runEffect $ fromLazy (pack "critical error!!!!\n") >-> socketWrite s1
    -- fromLazy :: new function from pipes-bytestring
k0001 commented Jul 9, 2013

The solution will usually involve two pipelines running concurrently and an MVar for synchronizing between them, and possibly using the features provided by pipes-concurrently.

Here's an example program that interacts with a remote TCP server and only receives up to 256 bytes of new data when the users inputs "" (sorry about not writing a real parser). I think it is a bad example and doesn't convey the benefits of this approach, I'll try to come up with something better:

{-# LANGUAGE OverloadedStrings #-}

import qualified Data.ByteString.Char8    as B
import           Data.Monoid              ((<>))
import           Pipes
import qualified Pipes.Prelude            as P
import qualified Pipes.Network.TCP        as Pt
import qualified Control.Concurrent.Async as Async
import qualified Control.Concurrent.MVar  as MVar

main = do
  Pt.connect "" "80" $ \(sock1,_) -> do
      m1 <- MVar.newEmptyMVar

      async1 <- Async.async $ do
         runEffect $ do
             (Pt.socketRead 256 sock1
              >-> P.mapM (\a -> MVar.takeMVar m1 >> return a)
              >-> P.mapM_ (putStrLn . ("In :" <>) . show)) ()

      -- Here in 'p1' we can write our logic to decide when to request more data.
      let p1 () = forever $ do
            a <- request ()
            if null a
               then lift $ MVar.putMVar m1 ()
               else respond (B.pack a)

      runEffect $ (P.readLn
                   >-> p1
                   >-> P.tee (Pt.socketWrite sock1)
                   >-> P.mapM_ (putStrLn . ("Out: " <>) . show)) ()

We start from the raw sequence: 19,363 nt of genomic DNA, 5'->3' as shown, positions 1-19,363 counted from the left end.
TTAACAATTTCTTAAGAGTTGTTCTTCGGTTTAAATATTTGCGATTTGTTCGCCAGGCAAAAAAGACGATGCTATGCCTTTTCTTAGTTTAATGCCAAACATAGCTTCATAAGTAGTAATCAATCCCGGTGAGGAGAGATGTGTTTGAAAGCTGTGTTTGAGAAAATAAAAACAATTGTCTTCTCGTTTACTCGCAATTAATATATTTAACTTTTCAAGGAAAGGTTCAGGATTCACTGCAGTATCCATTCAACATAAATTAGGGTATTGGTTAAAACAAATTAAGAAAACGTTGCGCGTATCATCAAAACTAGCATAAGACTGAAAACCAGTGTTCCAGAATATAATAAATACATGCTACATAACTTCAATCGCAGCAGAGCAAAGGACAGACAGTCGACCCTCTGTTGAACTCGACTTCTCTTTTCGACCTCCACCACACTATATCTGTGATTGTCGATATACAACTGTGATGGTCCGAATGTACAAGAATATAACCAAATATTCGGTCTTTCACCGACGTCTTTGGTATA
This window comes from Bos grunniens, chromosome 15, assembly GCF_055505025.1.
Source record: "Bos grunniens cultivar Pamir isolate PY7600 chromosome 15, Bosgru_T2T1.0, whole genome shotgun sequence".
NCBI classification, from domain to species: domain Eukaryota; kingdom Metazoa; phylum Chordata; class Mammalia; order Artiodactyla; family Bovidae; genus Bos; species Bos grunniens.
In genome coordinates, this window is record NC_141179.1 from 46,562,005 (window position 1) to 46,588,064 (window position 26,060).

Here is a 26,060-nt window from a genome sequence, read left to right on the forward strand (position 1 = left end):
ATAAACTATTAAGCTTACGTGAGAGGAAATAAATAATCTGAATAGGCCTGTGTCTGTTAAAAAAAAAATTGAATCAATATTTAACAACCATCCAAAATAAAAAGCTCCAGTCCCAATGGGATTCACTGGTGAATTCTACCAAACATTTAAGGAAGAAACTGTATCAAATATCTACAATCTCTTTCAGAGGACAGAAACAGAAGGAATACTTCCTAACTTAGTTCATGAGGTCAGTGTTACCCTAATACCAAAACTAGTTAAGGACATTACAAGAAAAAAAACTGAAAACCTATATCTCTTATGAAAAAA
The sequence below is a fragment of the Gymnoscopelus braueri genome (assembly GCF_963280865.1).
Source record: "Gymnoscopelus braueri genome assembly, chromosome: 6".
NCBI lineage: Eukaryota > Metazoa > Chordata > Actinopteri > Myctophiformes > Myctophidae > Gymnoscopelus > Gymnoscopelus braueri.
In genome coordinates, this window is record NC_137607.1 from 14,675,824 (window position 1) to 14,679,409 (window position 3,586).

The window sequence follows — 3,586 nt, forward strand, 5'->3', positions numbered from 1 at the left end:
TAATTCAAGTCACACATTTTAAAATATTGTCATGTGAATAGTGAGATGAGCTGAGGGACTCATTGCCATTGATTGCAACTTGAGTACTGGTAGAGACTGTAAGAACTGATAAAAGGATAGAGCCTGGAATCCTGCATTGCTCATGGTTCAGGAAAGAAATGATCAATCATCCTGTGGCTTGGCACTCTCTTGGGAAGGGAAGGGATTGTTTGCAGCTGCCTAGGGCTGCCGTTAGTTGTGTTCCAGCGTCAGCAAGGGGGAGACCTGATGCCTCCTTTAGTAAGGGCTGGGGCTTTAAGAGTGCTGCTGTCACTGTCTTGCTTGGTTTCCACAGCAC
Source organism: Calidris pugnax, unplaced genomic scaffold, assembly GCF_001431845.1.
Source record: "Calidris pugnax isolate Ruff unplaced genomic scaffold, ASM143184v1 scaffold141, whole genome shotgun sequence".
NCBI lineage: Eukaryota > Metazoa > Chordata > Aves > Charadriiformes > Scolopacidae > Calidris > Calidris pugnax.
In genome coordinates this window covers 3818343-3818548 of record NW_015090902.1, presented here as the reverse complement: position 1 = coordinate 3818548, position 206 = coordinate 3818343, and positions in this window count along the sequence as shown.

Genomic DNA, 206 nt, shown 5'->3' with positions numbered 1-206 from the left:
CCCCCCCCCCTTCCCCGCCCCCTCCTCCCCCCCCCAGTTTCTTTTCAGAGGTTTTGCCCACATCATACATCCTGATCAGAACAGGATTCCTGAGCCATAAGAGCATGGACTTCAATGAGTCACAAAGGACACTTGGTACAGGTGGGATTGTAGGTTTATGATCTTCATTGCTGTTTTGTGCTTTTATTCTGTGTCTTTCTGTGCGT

Async.wait async1

Here's an example interactive session using this program:

 ~/q/pipes-network.git 0 % ./fooo                                                                  
"GET /"
Out: "GET /"
" HTT"       
Out: " HTT"
Out: "P/1.0\r\n\r\n"
In :"HTTP/1.0 302 Fou..."  -- this string here is up to 256 characters long, I just sniped it.
In :"; domain=...."
In :"\"This is not..."
In :"<HTML><HEA.."

In this short example it's almost impossible to see how this approach can be better than socketSyncServer, but it is more efficient and you don't have to request or respond using values for a particular protocol (such as the Send | Receive and Sent | Received present in the previous version of pipes-network I linked). I agree that for simple cases socketSyncServer seems more convenient, but perhaps we can find a way to achieve that without it.

Let me think about this a bit more. I removed it because I didn't want to encourage the usage a sub-optimal and not general enough API, and it is easier to maintain a single one.

Please let me know if something in the example above doesn't make sense and I'll explain.

@accelas accelas closed this Aug 27, 2013
accelas commented Aug 27, 2013

With the new pipe 4 API, I don't think this is relevant anymore.

k0001 commented Aug 27, 2013

You are right, it probably isn't relevant anymore since now you are actually encouraged to use send and recv directly, so you can roll your own “synchronous pipe” more easily.

By the way, the API in the pipes-4.0 branch is starting to settle now; I think I just need to clean up the documentation and figure out what to export by default and what not. If you have the time and want to take a look, I'd be delighted to hear any feedback.